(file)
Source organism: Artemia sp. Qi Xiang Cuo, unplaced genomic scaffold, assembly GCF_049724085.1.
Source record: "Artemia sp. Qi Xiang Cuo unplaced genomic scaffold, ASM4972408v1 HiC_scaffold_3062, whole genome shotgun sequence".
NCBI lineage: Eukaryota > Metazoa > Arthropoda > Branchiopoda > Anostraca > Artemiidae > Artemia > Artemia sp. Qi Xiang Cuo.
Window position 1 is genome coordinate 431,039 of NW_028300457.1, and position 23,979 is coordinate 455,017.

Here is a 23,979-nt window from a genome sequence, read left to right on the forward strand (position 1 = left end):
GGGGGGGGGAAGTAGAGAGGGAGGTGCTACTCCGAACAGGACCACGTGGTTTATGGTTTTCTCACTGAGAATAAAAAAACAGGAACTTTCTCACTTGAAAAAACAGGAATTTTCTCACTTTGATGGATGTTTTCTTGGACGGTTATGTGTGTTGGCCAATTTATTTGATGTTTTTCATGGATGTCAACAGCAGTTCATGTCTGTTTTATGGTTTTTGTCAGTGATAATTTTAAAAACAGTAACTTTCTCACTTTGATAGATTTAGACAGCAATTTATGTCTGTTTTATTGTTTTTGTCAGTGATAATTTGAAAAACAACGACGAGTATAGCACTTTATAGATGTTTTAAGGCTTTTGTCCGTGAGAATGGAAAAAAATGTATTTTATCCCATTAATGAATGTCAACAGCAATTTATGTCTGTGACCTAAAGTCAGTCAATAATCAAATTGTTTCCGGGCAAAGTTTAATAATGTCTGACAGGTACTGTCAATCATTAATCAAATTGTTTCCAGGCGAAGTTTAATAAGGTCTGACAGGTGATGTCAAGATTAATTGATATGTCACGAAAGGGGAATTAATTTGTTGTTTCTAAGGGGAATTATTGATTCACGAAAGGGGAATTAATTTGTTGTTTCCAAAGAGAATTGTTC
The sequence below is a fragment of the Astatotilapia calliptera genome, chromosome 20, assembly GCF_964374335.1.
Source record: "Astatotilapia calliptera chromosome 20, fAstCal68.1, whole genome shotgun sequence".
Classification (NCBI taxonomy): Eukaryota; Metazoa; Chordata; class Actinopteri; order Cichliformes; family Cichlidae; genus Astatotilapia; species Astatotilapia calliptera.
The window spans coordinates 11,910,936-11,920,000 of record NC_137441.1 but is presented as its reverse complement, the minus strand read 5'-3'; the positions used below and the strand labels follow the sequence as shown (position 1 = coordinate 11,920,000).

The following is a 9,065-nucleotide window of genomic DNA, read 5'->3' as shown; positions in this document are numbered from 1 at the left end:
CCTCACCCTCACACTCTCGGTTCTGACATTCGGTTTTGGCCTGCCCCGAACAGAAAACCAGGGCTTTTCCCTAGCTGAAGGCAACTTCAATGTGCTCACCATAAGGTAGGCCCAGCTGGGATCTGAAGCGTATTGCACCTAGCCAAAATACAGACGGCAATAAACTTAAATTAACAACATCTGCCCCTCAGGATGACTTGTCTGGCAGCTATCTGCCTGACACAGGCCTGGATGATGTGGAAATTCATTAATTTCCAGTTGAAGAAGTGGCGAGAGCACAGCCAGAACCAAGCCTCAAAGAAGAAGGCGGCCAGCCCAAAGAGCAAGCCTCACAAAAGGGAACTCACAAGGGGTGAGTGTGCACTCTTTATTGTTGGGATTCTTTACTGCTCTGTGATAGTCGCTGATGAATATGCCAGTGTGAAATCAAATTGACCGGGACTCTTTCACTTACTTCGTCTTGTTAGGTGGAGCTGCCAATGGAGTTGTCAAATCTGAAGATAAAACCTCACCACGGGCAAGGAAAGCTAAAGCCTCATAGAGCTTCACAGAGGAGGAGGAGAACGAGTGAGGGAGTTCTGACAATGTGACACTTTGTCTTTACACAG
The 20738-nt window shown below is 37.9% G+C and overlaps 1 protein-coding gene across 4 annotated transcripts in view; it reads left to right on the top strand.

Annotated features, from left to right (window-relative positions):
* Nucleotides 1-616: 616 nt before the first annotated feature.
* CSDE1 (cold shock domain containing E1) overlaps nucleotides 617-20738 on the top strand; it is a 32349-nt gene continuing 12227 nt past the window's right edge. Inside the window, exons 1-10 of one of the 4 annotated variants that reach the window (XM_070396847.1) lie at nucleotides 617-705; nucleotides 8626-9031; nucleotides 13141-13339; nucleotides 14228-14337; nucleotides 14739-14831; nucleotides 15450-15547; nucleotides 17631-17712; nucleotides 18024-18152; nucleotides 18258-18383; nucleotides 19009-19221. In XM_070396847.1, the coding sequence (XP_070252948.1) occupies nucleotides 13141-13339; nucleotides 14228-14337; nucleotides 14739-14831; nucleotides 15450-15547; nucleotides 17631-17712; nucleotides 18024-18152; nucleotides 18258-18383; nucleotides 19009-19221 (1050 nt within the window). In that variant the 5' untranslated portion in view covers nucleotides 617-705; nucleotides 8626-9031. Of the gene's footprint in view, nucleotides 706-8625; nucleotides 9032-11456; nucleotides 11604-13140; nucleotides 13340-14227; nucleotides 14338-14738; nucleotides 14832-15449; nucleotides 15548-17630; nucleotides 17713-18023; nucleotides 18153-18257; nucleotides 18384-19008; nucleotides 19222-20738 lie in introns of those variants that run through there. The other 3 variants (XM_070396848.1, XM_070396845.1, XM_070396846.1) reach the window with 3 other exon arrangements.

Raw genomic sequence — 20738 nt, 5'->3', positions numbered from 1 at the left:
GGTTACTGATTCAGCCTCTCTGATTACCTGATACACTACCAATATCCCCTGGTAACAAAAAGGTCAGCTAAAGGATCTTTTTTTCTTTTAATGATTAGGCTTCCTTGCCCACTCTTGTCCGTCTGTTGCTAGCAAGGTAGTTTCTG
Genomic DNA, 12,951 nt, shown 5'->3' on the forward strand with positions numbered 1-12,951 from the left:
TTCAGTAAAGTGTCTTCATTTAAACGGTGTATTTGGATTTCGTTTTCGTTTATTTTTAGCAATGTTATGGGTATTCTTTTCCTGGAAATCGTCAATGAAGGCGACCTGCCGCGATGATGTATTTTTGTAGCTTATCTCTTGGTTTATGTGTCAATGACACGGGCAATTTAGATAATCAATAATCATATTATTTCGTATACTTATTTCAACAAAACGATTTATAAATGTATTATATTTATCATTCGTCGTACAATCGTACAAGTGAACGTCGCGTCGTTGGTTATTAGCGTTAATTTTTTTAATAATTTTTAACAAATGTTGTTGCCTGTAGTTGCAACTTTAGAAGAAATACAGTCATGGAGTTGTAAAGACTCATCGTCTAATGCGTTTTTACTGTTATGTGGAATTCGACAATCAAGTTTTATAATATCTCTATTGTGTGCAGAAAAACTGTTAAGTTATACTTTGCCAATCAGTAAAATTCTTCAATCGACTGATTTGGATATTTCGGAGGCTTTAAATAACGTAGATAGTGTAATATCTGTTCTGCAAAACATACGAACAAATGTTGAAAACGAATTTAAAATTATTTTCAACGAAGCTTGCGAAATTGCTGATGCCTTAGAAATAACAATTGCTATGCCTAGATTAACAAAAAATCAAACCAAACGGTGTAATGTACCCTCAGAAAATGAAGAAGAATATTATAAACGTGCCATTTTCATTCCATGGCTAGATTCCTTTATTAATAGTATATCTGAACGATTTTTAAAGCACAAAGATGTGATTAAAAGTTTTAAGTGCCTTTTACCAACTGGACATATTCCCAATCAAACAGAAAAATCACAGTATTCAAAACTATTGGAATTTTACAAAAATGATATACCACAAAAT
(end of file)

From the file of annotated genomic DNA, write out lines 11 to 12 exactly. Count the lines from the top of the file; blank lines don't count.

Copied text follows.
The following is a 9,065-nucleotide window of genomic DNA, read 5'->3' as shown; positions in this document are numbered from 1 at the left end:
CCTCACCCTCACACTCTCGGTTCTGACATTCGGTTTTGGCCTGCCCCGAACAGAAAACCAGGGCTTTTCCCTAGCTGAAGGCAACTTCAATGTGCTCACCATAAGGTAGGCCCAGCTGGGATCTGAAGCGTATTGCACCTAGCCAAAATACAGACGGCAATAAACTTAAATTAACAACATCTGCCCCTCAGGATGACTTGTCTGGCAGCTATCTGCCTGACACAGGCCTGGATGATGTGGAAATTCATTAATTTCCAGTTGAAGAAGTGGCGAGAGCACAGCCAGAACCAAGCCTCAAAGAAGAAGGCGGCCAGCCCAAAGAGCAAGCCTCACAAAAGGGAACTCACAAGGGGTGAGTGTGCACTCTTTATTGTTGGGATTCTTTACTGCTCTGTGATAGTCGCTGATGAATATGCCAGTGTGAAATCAAATTGACCGGGACTCTTTCACTTACTTCGTCTTGTTAGGTGGAGCTGCCAATGGAGTTGTCAAATCTGAAGATAAAACCTCACCACGGGCAAGGAAAGCTAAAGCCTCATAGAGCTTCACAGAGGAGGAGGAGAACGAGTGAGGGAGTTCTGACAATGTGACACTTTGTCTTTACACAG